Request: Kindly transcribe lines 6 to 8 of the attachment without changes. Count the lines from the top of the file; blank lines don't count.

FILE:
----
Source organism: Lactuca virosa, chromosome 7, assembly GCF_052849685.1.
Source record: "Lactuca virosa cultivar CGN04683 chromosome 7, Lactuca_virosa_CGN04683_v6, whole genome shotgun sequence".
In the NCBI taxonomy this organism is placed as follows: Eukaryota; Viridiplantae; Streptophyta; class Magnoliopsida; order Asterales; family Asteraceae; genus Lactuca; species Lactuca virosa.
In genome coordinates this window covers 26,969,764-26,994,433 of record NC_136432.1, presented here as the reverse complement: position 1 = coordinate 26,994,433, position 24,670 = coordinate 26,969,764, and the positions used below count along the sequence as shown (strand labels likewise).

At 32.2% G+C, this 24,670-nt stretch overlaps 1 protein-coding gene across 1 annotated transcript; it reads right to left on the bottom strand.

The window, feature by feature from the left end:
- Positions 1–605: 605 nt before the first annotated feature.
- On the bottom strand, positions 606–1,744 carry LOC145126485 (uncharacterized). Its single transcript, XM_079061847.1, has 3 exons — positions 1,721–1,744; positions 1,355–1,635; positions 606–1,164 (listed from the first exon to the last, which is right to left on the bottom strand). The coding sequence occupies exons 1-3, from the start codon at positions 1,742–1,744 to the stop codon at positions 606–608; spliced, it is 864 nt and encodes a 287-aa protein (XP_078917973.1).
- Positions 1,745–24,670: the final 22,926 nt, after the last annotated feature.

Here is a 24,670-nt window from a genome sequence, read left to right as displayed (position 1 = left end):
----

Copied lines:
The window, feature by feature from the left end:
- Positions 1–605: 605 nt before the first annotated feature.
- On the bottom strand, positions 606–1,744 carry LOC145126485 (uncharacterized). Its single transcript, XM_079061847.1, has 3 exons — positions 1,721–1,744; positions 1,355–1,635; positions 606–1,164 (listed from the first exon to the last, which is right to left on the bottom strand). The coding sequence occupies exons 1-3, from the start codon at positions 1,742–1,744 to the stop codon at positions 606–608; spliced, it is 864 nt and encodes a 287-aa protein (XP_078917973.1).